In her excellent paper on the underground railroad, Georgia Redonet, a teacher at Long Middle School, in Houston, states that "When Stephen F. Austin brought American settlers to Mexico in 1822, Mexican law stated that there could be – neither sale nor purchase of slaves who are brought to the empire; their children born in the empire shall be free at the age of 14.
Mexico had outlawed slavery but made this concession for Texas in its desire to populate the northern province. It put the new immigrants on notice that slavery was to be a temporary institution. In regards to the American slaveholders immigrating to Mexican Texas, Article 21 of the Law of October 14th, 1823 stated – 'foreigners who bring slaves with them, shall obey the laws established upon the matter, or which shall hereafter be established.'"

As clear as the prohibition was in Mexican law, the government was persuaded to give the newly-arrived settlers exemptions in order to keep them as a buffer between raiding Comanches and Apache Indians and the French encroaching from the east.

"From 1830 to 1860 there was a continual movement of runaway slaves into Mexico and although not as publicized, it was just as common as the movement of runaways into free northern territory and Canada. While there are no reliable estimates as to the number of fugitive slaves escaping to Mexico during this time period, it is safe to say – that the movement was considerable enough to have caused great irritation and financial hardships on Texas slave-owners...

"During the Texas Revolution, Jose Maria Tornel, Mexican Secretary of War, – denounced slavery and called attention to the astonishment of the civilized world at the support given to the maintenance of the institution by the United States. By contrast, he said, – Mexico considered all men brothers, created by our common father.

"Mexico refused to return any fugitive slaves after the revolt and based part of its refusal to recognize Texas independence on the slavery question. Knowledge of the Mexican attitude towards slavery probably encouraged Negroes to escape. 6 The State of Texas

"In early 1846 Texas was formally admitted to the Union as a slave state. According to the first official Texas state census in 1847, the state‘s population counted 38,753 slaves and 102,961 whites. The plantations along the lower Colorado and Brazos rivers and those scattered throughout East Texas held the largest concentrations of enslaved persons. Runaway slaves had been a continual problem throughout the duration of the Republic and the new state sought to write laws aimed at curbing the exodus.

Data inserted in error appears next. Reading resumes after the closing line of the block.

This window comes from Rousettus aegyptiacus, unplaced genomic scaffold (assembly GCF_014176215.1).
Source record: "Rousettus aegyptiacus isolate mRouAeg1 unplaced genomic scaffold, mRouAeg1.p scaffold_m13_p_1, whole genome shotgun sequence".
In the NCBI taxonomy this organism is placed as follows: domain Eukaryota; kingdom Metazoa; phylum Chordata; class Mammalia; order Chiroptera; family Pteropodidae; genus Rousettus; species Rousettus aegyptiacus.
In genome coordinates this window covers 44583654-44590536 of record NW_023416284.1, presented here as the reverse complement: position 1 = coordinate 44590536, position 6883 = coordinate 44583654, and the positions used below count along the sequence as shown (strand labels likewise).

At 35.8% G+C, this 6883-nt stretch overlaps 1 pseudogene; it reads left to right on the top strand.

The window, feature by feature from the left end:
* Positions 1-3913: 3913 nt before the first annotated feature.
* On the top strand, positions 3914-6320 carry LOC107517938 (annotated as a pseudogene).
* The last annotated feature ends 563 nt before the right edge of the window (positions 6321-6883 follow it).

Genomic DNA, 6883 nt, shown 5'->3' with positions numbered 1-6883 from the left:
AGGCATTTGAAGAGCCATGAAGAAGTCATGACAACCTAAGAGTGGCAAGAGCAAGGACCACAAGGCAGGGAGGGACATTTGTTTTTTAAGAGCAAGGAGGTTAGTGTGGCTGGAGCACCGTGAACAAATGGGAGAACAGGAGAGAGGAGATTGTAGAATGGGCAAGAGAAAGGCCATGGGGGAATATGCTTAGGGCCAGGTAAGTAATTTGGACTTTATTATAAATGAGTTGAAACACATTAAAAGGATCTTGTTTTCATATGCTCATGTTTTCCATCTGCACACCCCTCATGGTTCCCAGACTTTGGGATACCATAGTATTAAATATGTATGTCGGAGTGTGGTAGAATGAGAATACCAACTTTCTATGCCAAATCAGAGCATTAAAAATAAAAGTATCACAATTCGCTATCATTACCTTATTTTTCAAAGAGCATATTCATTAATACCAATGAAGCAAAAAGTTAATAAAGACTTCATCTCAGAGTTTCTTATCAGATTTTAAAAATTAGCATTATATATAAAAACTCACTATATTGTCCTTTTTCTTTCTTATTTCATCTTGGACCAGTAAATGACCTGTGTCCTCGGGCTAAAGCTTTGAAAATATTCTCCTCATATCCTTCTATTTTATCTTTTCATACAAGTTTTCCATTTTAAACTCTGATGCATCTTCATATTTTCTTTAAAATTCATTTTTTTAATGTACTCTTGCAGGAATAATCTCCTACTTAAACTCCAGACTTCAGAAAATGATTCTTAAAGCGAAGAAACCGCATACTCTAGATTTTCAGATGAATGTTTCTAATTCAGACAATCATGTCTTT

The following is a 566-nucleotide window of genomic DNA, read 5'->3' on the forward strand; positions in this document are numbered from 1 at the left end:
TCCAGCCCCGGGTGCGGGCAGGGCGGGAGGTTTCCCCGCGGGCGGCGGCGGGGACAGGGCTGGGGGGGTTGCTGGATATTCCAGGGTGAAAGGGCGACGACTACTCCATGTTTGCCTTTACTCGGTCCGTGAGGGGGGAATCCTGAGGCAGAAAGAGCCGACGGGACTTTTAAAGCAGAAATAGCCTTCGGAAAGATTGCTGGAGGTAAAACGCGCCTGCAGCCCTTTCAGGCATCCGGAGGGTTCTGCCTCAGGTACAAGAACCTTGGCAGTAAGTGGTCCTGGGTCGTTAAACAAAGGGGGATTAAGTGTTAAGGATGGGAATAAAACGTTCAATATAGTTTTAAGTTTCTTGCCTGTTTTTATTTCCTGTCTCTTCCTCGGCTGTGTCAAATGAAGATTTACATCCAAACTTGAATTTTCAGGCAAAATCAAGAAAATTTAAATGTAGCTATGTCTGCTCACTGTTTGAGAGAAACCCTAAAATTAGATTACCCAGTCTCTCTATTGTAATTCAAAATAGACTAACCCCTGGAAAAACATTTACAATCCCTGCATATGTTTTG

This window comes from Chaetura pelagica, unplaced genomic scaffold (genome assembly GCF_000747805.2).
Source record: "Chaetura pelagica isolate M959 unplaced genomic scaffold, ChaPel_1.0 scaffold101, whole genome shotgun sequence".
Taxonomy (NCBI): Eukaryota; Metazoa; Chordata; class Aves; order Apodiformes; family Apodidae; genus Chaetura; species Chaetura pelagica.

"In 1848 laws were passed by the state legislature aimed at punishing those who might help escaping slaves. Anyone helping slaves plan a rebellion would be punished with death. Ship captains assisting runaways would receive from two to ten years in the penitentiary. Anyone who would steal or entice away a slave from his or her owner would receive three to fifteen years of hard labor. Free persons of color who aided a slave in escaping would receive from three to five years in the penitentiary."

To read the rest of the Redonet paper on the South Texas Underground Railroad, click on link:


Anonymous said...

Mr. Montoya, this is the caliber of features that would bring you more down to earth readers who like to read facts and not gossip. Keep bringing those on and, I, for one, will make a better effort to read it daily.

AT said...

A good book is "The Other Slavery" by Andres Resendez. Did you know.that even before that we in the Valley did not have black slaves but also Native American slaves that were treated worse?

Anonymous said...

I read it daily because I don't like to spend on the National Enquirer.. so I read the equivalent (El Rrun RRun) for free..

FAKE NEWS BLOG... y llorones pa'cabar la

Anonymous said...

Thanks Juan. I'm a historian, but WOW. I didn't know that, "official Texas state census in 1847, the state‘s population counted 38,753 slaves and 102,961 whites.

That more than one slave per family. Texas shame.